I don’t assign stars when listening to whoever sings the national anthem before a sporting event. I assign Ellies. It’s a much stricter measuring stick.
It takes Ellie Smith a little more than 1 minute, 30 seconds to gracefully sing "The Star Spangled Banner," to offer in a classy and professional manner what some entertainers have chosen to wreck in a maze of ego and riffs.
Just sing the song. The words do all the heavy lifting.
Smith understands this. She is 14 with a voice that is more gift from above than developed over time. She hummed before talking. Hers is unlimited range.
That, and she is a Dallas Cowboys fan. I didn’t think it was possible to think more highly of her, but then she proved me wrong.
The home-schooled student from Henderson will assume center court again tonight at Staples Center in Los Angeles, where Smith will sing both the American and Canadian anthems prior to the NBA All-Star Rookie game.
My best guess: She won’t pull a Christina.
She never has.
The Packers won Super Bowl XLV, but the rage before kickoff was how Christina Aguilera botched the national anthem. She flubbed on the words. She fumbled big time.
We’re talking a 1½ Ellies performance.
Criticism flew from every angle on the Web. Aguilera was pummeled with disapproval, mostly from insecure people who only dream of owning such a voice and who probably couldn’t stand on one of the world’s biggest stages (much less sing on it) without relieving themselves.
"I knew she messed up the words right away," Smith said. "I know how she must have felt, how nervous you can be, even for someone like her. Anyone would have been. Singing at any NFL game is huge, but the Super Bowl? It’s so hard. I felt bad for her."
This is a pro talking. Smith first sang the anthem before a gymnastics competition at age 6 and has done it more times than UNLV’s basketball team has missed shots this season. Well, maybe not that many.
She has upward of seven voice coaches. She has sung the anthem for the Lakers, the Suns, the Rangers, the White Sox, the Bulls, the Jazz, the Dodgers, the Mavericks. She is a regular at UNLV football and basketball games.
She was most nervous at a Bears-Cardinals game last August, when 75,000 stood at Soldier Field.
"I was shaking," she said. "I almost peed my pants."
Her father, Rick, suggests the last comment be redacted.
He knows me better than that.
It’s that kind of reaction that makes Ellie Smith so charming, that makes her 14 and red-faced embarrassed when, after Ellie sang before a Lakers game recently, Rick tried getting the attention of teen heartthrob Jesse McCartney for his daughter to meet.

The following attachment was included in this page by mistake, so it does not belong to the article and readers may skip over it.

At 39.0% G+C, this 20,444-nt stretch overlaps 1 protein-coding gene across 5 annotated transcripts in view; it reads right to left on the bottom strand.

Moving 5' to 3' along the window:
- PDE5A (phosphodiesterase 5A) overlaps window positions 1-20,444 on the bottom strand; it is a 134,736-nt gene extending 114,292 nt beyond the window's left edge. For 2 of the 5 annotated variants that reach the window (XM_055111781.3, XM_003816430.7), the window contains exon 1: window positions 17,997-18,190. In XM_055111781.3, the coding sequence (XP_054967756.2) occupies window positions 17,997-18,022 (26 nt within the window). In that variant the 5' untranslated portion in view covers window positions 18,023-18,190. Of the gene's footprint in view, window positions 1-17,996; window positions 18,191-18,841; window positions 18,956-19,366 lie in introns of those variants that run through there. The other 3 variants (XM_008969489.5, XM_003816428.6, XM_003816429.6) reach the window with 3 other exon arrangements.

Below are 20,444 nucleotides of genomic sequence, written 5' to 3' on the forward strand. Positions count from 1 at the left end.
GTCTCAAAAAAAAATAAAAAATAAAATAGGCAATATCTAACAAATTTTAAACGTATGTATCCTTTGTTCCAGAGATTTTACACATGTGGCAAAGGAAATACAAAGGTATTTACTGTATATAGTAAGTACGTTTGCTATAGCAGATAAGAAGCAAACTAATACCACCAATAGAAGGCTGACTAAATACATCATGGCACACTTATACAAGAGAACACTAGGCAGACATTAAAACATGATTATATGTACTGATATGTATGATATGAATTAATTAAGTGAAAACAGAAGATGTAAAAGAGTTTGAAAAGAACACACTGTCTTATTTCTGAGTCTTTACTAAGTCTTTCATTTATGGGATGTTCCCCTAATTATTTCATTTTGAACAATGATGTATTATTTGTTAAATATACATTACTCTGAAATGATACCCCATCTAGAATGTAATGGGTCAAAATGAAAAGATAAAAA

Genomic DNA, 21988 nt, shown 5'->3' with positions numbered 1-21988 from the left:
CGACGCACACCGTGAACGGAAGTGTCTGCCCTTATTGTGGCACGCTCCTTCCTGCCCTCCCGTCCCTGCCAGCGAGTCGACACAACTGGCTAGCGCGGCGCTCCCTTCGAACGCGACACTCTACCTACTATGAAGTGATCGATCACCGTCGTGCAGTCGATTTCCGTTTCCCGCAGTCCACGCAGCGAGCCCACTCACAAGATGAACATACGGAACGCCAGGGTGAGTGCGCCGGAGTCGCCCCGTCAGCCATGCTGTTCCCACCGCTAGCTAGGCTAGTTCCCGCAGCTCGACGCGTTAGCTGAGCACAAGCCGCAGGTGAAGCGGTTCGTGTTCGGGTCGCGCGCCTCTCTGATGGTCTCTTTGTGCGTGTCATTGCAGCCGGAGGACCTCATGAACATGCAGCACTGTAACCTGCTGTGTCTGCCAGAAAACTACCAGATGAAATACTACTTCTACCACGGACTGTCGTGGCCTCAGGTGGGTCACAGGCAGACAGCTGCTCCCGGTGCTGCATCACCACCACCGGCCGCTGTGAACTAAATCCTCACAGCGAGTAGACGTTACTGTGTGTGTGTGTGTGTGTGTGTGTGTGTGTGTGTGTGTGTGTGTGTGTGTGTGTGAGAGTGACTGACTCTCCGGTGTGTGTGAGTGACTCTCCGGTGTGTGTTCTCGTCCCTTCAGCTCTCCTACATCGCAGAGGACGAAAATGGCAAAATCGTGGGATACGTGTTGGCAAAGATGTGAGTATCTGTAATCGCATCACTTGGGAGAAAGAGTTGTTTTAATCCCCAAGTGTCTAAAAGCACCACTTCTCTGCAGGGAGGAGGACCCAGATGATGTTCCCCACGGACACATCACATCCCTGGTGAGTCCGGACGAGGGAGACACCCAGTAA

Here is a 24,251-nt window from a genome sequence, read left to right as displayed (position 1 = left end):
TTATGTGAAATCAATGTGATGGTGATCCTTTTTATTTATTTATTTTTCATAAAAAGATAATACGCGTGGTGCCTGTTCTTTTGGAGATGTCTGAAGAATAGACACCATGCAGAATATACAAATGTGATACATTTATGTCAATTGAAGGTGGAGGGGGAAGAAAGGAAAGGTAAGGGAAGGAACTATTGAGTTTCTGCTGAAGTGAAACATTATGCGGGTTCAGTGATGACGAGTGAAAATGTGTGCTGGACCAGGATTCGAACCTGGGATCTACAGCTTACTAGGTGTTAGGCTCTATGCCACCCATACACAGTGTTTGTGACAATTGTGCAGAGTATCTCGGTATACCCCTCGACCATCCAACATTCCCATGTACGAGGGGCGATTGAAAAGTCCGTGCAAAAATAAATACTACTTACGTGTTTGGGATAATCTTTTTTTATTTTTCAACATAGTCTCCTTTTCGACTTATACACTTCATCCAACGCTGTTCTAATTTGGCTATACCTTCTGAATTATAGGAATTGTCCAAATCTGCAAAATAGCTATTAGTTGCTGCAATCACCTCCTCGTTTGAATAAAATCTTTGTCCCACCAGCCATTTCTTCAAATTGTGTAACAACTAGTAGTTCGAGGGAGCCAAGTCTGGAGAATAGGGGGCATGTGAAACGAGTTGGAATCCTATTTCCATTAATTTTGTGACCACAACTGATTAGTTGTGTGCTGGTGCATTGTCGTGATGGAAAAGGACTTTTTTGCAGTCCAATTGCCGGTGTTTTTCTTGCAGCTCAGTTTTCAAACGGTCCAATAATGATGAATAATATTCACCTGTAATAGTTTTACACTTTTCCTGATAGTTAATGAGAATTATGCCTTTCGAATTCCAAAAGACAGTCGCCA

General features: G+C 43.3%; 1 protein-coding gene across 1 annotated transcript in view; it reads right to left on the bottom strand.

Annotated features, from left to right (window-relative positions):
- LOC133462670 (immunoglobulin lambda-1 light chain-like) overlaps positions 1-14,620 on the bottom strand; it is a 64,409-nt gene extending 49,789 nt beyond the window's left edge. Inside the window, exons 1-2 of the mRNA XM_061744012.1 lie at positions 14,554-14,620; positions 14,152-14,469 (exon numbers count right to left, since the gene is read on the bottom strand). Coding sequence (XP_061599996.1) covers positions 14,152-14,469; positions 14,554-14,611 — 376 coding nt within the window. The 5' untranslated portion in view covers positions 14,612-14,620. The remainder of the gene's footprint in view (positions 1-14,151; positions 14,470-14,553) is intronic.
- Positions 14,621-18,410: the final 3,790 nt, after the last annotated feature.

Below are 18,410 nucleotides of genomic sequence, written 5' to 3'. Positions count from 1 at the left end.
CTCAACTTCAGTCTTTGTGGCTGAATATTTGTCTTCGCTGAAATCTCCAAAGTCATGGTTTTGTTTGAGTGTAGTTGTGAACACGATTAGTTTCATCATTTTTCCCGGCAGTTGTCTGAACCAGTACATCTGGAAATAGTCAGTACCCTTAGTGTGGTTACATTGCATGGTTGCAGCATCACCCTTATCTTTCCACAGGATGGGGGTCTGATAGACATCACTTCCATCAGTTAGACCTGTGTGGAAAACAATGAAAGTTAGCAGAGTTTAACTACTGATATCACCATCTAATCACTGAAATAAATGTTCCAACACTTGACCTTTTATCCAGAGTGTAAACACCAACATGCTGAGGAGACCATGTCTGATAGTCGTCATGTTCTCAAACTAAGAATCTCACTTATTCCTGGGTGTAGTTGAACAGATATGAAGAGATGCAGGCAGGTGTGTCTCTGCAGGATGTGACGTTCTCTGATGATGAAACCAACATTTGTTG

Fathers. Will we ever learn?
Ellie acts. She dances. She plays piano and guitar. She has performed the lead in several theater productions here and in Utah and three times has been offered parts on Broadway, when the family didn’t think it the best time to have one parent and her living in New York and another with 12-year old sister Amy here.
Smith also has sung several times with Tony Bennett, performed at Andre Agassi’s "Grand Slam" benefit and in March will release her first single, a country-pop version titled "Stay Grounded."
Yes. There is a message.
"This is a very fickle business," Rick said. "You can be a superstar today and unknown tomorrow. It’s our job as parents to help prepare her for that kind of roller-coaster, to never push her, to help keep her life clean and wholesome."
There is no explanation for her talents. Her mother, Geri, sang a bit in college. Rick’s father also sang at an amateur level. But nothing like Ellie.
Her dream is to sing at Cowboys Stadium (smart kid) and one day to land the role of Christine in "Phantom." Opera lessons began two years ago.
"The best thing anyone can do," Ellie said. "You can belt out the anthem so healthier, reach high notes so easier."
Rick and his wife arrived here in 1995 and immediately adopted UNLV as the athletic program they would support. He is a Rebel Athletic Fund member, which makes this part all the more enjoyable to report: Ellie is a regular at Brigham Young’s summer singing and entertainer camp and has fallen in love with the University of Jimmer.
Which means the old man could have some explaining to do sitting around his UNLV buddies a few years from now if an incredibly talented Catholic-born opera singer is belting out the anthem on a regular basis in Provo.
"Tell everyone at UNLV I apologize in advance," Rick said.
He knows me better than that.
Las Vegas Review-Journal sports columnist Ed Graney can be reached at egraney@ reviewjournal.com or 702-383-4618. He can also be heard from 2 to 4 p.m. Monday and Thursday on "Monsters of the Midday," Fox Sports Radio 920 AM. Follow him on Twitter: @edgraney.